Thanks for Napa cabs
A simple wine is OK
By Tim Protzman firstname.lastname@example.org
Thanksgiving brings out the worst in me.
I haunt wine shops looking for that special bottle that will blow everyone away and make the turkey crawl back into the roaster with shame. Yes, I am a wine showoff.
But this year I’ll be different.
No more fancy wine grown in the in the foothills of Dolomite Alps where the rain washes gravel soil into the vineyards, infusing the wine with a flinty taste of aluminum storm doors and green apple lollipops. I’m going bring a plain old-fashioned favorite, like a Californian cabernet made from canned grapes or a Chilean merlot that’s fruity and saucy to counterbalance the dry and doughy sawdust stuffing with oysters and white truffles. Keep it simple. Or I could go in a whole different direction. Maybe a classic heritage wine like a Stone Hill Pink Catawba for $6.99. Catawba wines were popular about 150 years ago and graced many a rural American Thanksgiving table. It’s a sweet grape, but the Stone Hill version is drier than the homemade stuff. Stone Hill is one of the new breed of American wineries that have sprung up in almost every state. Stone Hill is in Missouri, which has a great wine tradition and used to supply New Orleans with rural plonk back in the steamboat days. Maybe even Mark Twain drank some and threw the bottle overboard into the muddy Mississip.
So this year we’re going to have the basics. A Napa cab or merlot, no cult wines. A Chilean merlot or pinot noir, under $17.99 if you please. A Barolo — yes, I know it’s pricey and snobbish, but it’s so damn good and even the bad ones are better than some of the French stuff out there. A Bishop’s Orchards Sparkling Cranberry Wine. It’s going to be either fantastic or weirdly awful.
And now’s the time to begin making your own homemade cranberry wine for next year. The recipe calls for 3 pounds of cranberries, 1 pound of raisins, pectic enzyme, 3 pounds of sugar and yeast and nutrients and a bunch of stuff you’d get at a winemaking shop. The last line was “The wine will be at its best if you let it sit in the bottle for a year and a half.” So circle Thanksgiving 2009 if you’re doing a homemade cranberry wine.
If you must bring French wine to Thanksgiving let it be Beaujolais, even the nouveau kind. It’s basic and fruity and not tannic. This will please the beer drinkers. My worst Thanksgiving showoff wine was a 1981 red Chassagne Montrachet that was marked down from $29.99 to $18.61. I asked why it was $18.61 and not $18.99 and the clerk told me it was because that’s the lowest price allowed by law and the owner liked it because he’s a Civil War re-enactor and that’s when the Civil War started. The wine was dense and sulfuric. It smelled like diesel bus exhaust. Flecks of sediment coated the glass. The color was brick red, the right color for a 12-year-old-wine, but that was the only thing right about it. Even the dog — Cuddles, I believe his name was — wouldn’t drink it and he was a real booze hound, having been fed a teaspoon of beer, licked some White Russian off a swizzle stick and polished off a bowl of rum raisin ice cream. He just sniffed at it. We dumped it out and smashed the bottle.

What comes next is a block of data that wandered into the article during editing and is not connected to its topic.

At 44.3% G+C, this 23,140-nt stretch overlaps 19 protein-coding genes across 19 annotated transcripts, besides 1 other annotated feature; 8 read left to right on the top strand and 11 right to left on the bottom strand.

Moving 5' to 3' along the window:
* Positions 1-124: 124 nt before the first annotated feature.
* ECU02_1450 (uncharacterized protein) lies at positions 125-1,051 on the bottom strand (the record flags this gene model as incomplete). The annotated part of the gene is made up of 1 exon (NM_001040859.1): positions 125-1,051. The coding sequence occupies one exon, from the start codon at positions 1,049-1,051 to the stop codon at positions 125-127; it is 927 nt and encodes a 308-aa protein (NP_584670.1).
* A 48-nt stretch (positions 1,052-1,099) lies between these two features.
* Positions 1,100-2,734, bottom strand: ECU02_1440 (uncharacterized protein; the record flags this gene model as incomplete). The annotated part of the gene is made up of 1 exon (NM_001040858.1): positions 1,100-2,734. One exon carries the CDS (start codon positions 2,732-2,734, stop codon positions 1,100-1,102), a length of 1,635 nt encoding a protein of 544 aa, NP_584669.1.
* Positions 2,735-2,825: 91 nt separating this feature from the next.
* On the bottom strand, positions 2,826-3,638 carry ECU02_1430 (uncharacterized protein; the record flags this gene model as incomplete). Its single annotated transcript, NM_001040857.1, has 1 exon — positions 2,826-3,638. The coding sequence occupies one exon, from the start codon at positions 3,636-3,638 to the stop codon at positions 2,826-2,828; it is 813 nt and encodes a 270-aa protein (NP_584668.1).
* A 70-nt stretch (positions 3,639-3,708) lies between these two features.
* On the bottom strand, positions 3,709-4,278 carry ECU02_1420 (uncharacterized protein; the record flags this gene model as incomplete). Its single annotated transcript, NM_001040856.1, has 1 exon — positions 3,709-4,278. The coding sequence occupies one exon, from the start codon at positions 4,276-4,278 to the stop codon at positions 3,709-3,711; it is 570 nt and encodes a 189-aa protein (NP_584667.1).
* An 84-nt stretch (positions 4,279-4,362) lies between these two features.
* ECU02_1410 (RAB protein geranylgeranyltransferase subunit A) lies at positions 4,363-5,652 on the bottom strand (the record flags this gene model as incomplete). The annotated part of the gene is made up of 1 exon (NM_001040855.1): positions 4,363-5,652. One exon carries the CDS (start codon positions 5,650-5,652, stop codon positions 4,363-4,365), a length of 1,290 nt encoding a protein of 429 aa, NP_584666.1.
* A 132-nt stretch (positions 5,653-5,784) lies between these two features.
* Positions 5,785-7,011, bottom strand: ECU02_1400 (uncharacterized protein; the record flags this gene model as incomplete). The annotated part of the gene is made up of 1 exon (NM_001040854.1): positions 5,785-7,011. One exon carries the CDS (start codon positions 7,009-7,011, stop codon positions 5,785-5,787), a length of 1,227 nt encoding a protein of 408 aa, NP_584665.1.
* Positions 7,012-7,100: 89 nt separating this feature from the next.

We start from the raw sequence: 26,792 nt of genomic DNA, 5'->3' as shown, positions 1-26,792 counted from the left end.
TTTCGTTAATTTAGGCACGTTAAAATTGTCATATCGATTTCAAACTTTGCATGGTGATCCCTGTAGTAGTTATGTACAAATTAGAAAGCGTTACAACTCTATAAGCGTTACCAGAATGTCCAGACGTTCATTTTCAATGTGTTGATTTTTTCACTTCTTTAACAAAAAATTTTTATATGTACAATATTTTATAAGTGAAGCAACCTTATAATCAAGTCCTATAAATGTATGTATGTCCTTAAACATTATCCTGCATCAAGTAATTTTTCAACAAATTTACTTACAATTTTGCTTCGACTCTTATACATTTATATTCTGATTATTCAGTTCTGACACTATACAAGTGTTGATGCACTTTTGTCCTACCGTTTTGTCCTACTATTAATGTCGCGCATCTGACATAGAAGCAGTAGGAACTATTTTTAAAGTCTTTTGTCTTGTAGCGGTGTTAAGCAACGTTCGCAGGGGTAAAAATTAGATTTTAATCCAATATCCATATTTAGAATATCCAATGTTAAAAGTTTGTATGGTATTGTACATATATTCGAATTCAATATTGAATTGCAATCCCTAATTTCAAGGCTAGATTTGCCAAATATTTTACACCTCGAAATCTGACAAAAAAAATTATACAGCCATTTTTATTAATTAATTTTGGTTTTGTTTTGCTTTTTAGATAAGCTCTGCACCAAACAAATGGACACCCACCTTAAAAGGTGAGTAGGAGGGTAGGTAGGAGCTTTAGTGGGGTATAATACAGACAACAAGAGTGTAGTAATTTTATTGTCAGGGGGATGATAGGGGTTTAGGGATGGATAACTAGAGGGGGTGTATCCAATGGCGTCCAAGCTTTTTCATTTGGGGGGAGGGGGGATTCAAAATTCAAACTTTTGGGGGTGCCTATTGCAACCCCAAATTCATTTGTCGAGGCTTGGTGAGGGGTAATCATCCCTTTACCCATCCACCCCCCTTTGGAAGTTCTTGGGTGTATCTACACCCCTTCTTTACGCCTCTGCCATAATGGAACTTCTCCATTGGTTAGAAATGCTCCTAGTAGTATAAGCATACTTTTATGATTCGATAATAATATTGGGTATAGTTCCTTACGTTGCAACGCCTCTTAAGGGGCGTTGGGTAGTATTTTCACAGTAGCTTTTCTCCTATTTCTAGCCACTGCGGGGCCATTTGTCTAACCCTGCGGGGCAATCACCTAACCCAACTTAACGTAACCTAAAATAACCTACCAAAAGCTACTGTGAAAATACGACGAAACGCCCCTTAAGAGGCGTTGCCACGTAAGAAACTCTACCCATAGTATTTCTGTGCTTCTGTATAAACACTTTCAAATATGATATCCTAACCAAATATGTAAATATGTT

Maybe this year I’ll bring dessert instead of wine or a port or Madeira. Or that Domaine Chandon Pinot Meunier for $29.49, a red wine made from the grape they blend with pinot noir and chardonnay to make Champagne. But that would be showing off.
Here’s the stuff I drank recently:
• 2004 Chateau Flaugergues Cuvee Colbert ($21.89) From Languedoc. Jammy and dense with an astringent backbone of unpolished tannins. Nice but I expected more. It’s a Rhone style but not really.
• 2004 Tupun Don Manuel Malbec ($12.99) From the Valley of Tupungalto! Ho, Ho, Ho! Green Giant. Nice wine. Really dry for a malbec, but structured and tasty. This wine came from a wine club and it blew the Cuvee Colbert away in a side-by-side tasting. Would buy any wine from the Valley of Tupungalto in Chile.
• 2005 Chateau Malmaison ($22.99) From the vintage of the millennium, yet another over-the-top wine that shouts in a voice so shrill it shatters glass in the dishwasher. Very dry and merlot-y with plum and dark chocolate fruit notes. Not a lot of structure, but a nascent hint of that unmistakable Bordeaux flavor.
• 2004 Albert Bichot Bourgogne ($17.99) Too closed up. This wine was downright mean. Not a lot of fruit or structure. Pleasant to drink but not a heavyweight contender. Made from old vines, possibly past their prime.
• 2003 Domaine des Amouriers Vacqueyras ($27.55) Black pepper, red pepper and wasabi heat. Not enough fruit, too much spice and an undisguised alcohol finish. Not looking forward to another round of this one.